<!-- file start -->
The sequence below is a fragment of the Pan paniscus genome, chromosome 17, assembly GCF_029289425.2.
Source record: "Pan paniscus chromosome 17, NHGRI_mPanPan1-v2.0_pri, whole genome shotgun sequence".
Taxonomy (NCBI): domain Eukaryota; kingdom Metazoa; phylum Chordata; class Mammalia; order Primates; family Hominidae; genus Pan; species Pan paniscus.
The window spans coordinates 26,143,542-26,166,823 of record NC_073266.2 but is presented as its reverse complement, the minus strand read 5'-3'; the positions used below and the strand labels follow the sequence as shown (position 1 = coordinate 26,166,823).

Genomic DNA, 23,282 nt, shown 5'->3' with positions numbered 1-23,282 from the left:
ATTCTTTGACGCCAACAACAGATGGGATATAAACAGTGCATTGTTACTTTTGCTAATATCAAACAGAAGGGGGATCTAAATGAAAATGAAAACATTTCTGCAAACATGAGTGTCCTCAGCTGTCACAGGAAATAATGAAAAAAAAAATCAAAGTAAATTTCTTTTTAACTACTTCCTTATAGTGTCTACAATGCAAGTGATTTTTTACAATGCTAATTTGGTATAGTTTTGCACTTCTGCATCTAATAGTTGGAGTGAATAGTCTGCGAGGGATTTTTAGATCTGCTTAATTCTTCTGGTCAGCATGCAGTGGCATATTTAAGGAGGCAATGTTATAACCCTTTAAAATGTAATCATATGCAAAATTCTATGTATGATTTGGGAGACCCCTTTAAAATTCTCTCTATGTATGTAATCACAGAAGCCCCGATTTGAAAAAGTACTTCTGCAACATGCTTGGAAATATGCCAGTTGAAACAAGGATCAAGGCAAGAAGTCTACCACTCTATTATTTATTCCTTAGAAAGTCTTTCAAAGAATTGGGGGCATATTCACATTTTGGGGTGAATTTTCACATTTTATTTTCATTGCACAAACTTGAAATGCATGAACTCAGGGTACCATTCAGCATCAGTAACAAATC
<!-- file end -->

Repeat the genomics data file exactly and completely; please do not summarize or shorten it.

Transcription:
The sequence below is a fragment of the Pan paniscus genome, chromosome 17, assembly GCF_029289425.2.
Source record: "Pan paniscus chromosome 17, NHGRI_mPanPan1-v2.0_pri, whole genome shotgun sequence".
Taxonomy (NCBI): domain Eukaryota; kingdom Metazoa; phylum Chordata; class Mammalia; order Primates; family Hominidae; genus Pan; species Pan paniscus.
The window spans coordinates 26,143,542-26,166,823 of record NC_073266.2 but is presented as its reverse complement, the minus strand read 5'-3'; the positions used below and the strand labels follow the sequence as shown (position 1 = coordinate 26,166,823).

Genomic DNA, 23,282 nt, shown 5'->3' with positions numbered 1-23,282 from the left:
ATTCTTTGACGCCAACAACAGATGGGATATAAACAGTGCATTGTTACTTTTGCTAATATCAAACAGAAGGGGGATCTAAATGAAAATGAAAACATTTCTGCAAACATGAGTGTCCTCAGCTGTCACAGGAAATAATGAAAAAAAAAATCAAAGTAAATTTCTTTTTAACTACTTCCTTATAGTGTCTACAATGCAAGTGATTTTTTACAATGCTAATTTGGTATAGTTTTGCACTTCTGCATCTAATAGTTGGAGTGAATAGTCTGCGAGGGATTTTTAGATCTGCTTAATTCTTCTGGTCAGCATGCAGTGGCATATTTAAGGAGGCAATGTTATAACCCTTTAAAATGTAATCATATGCAAAATTCTATGTATGATTTGGGAGACCCCTTTAAAATTCTCTCTATGTATGTAATCACAGAAGCCCCGATTTGAAAAAGTACTTCTGCAACATGCTTGGAAATATGCCAGTTGAAACAAGGATCAAGGCAAGAAGTCTACCACTCTATTATTTATTCCTTAGAAAGTCTTTCAAAGAATTGGGGGCATATTCACATTTTGGGGTGAATTTTCACATTTTATTTTCATTGCACAAACTTGAAATGCATGAACTCAGGGTACCATTCAGCATCAGTAACAAATC